TABLE II______________________________________Sialidase Kinetic Constants With Soluble SialylglycoconjugateSubstrates.sup.a V.sub.max K.sub.mSubstrate (μmol/min-mg) (mM)______________________________________4-MU-Neu5Ac 18 0.4α-2,3 Sialyllactose 16 1.3α-2,6 Sialyllactose 4 1.2Transferrin 2 4.1rDeoxyribonuclease 1 12 5.8Sialic acid dimer 11 3.4Sialic acid tetramer 3 2.4______________________________________ .sup.a Standard assay conditions were employed for all substrates. Apparent K.sub.m and V.sub.max values determined as described in Methods. Shown are the averages of duplicate determinations with a relative error of about 10% between each determination.
Some gangliosides are degraded by the sialidase (TABLE III), although these substrates require the presence of cholic acid as a solubilizing agent in the assay for optimal activity. The gangliosides, G.sub.M3, G.sub.D1a, and G.sub.T1b were hydrolyzed at comparable rates while G.sub.M1, G.sub.M2, and G.sub.D1b were not substrates. These results are consistent with the enzyme displaying a preference for sialic acid residues linked at the terminus of the oligosaccharide chain. Internally bound sialic acid residues like those on G.sub.M1 and other gangliosides are apparently not accessible to the enzyme.
TABLE III______________________________________Sialidase Activity Toward Gangliosides and Colominic Acid.sup.a Relative ActivitySubstrate (%)______________________________________α-2,3 Sialyllactose 100Gangliosides/Cholic AcidG.sub.M1 .sup. NR.sup.bG.sub.M2 .sup. NR.sup.bG.sub.M3 29G.sub.D1a 21G.sub.D1b .sup. NR.sup.bG.sub.T1b 23Colominic Acid 4______________________________________ .sup.a All substrates tested at 4 mM and assayed under initial rate conditions at pH 6 Cholic acid (0.05%) included with the lipid substrates. Optimal conditions determined with G.sub.M3 as substrate using the thiobarbiturate assay for sialic acid. .sup.b NR = no reaction products detected.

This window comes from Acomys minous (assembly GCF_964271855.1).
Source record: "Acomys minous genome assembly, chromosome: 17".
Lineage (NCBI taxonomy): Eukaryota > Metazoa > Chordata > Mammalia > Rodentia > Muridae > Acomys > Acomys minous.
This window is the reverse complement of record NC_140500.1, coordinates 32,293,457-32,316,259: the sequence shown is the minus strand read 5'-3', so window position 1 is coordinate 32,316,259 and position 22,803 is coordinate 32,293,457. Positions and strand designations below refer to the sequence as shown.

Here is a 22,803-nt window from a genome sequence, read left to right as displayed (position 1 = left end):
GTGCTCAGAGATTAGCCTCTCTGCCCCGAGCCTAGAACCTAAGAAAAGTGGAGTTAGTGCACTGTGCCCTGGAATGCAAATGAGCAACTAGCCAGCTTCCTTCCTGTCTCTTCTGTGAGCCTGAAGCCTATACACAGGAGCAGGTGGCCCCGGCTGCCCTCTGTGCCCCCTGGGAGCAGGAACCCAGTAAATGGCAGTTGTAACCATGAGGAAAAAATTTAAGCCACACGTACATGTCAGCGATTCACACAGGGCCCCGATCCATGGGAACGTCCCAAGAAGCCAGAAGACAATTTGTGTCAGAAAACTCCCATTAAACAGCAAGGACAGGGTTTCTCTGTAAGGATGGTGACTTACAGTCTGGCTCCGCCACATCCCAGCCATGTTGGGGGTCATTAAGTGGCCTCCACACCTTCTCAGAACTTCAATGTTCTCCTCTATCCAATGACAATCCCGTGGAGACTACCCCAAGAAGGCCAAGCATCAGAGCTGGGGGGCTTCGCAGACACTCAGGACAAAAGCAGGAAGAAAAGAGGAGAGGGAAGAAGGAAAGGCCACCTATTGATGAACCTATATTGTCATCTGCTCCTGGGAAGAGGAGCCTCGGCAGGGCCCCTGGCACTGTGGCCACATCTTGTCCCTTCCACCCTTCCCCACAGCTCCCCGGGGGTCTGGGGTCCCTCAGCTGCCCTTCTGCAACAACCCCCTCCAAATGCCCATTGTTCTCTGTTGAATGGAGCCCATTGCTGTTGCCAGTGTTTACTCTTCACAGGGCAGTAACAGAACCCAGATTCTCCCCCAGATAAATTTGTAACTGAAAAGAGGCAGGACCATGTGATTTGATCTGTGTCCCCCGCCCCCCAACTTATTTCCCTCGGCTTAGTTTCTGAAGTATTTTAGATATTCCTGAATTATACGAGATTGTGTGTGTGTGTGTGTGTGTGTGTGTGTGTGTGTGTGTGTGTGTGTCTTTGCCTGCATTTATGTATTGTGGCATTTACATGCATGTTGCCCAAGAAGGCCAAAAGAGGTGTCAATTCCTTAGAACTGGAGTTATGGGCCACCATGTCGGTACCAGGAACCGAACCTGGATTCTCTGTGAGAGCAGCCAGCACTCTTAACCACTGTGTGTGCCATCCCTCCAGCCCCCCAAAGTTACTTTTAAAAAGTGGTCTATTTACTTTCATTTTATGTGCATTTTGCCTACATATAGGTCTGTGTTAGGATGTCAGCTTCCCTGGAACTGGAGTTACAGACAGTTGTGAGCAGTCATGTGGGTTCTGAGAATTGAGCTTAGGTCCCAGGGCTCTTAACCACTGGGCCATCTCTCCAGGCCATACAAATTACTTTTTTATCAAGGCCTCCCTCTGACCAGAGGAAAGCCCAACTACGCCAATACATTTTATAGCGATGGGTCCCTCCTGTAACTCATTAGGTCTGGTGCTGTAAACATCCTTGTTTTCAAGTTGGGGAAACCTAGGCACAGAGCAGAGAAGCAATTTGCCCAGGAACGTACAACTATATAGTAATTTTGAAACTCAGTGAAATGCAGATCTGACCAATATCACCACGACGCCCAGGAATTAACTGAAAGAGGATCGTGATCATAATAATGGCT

Carbohydrate detection: The presence of multiple electrophoretic forms (FIG. 3) suggests that the sialidase may be a glycoprotein containing a heterogeneous mixture of oligosaccharide side chains with differing charged groups. For this reason, the protein was analyzed for carbohydrates using the oxidative-immunoblot method described by Haselbeck and Hosel (supra.) (FIG. 5). With this assay, no carbohydrates were detected on the sialidase (1.5 μg), (FIG. 5, lane C). In contrast, a strong signal was observed from the oligosaccharide side chains of transferrin (0.8 μg) even though a smaller amount of this glucoprotein is tested (FIG. 5, lane D). In experiments not shown, we estimate the limits of detection with the immunoblot assay to be about 80 ng of blotted glycoprotein.
In other experiments (data not shown), the sialidase was digested with peptide-N-glycosidase F, an endoglycohydrolase that cleaves nearly all types of asparagine linked carbohydrate side chains from denatured proteins Tarentino, A. L., et al., Biochemistry, 24:4665 (1985)!. This treatment was without effect on the enzyme, as analyzed by SDS-polyacrylamide gel electrophoresis, further indicating that the sialidase does not contain carbohydrates side chains.
The observed multiple electrophoretic forms of the purified enzyme must arise due to charge heterogeneity introduced into the protein by other means, possibly proteolytic clipping of the polypeptide or deamidation of asparagine residues Wright, H. T., Crit. Rev. Biochem. and Mol. Biol., 26:1 (1952)!.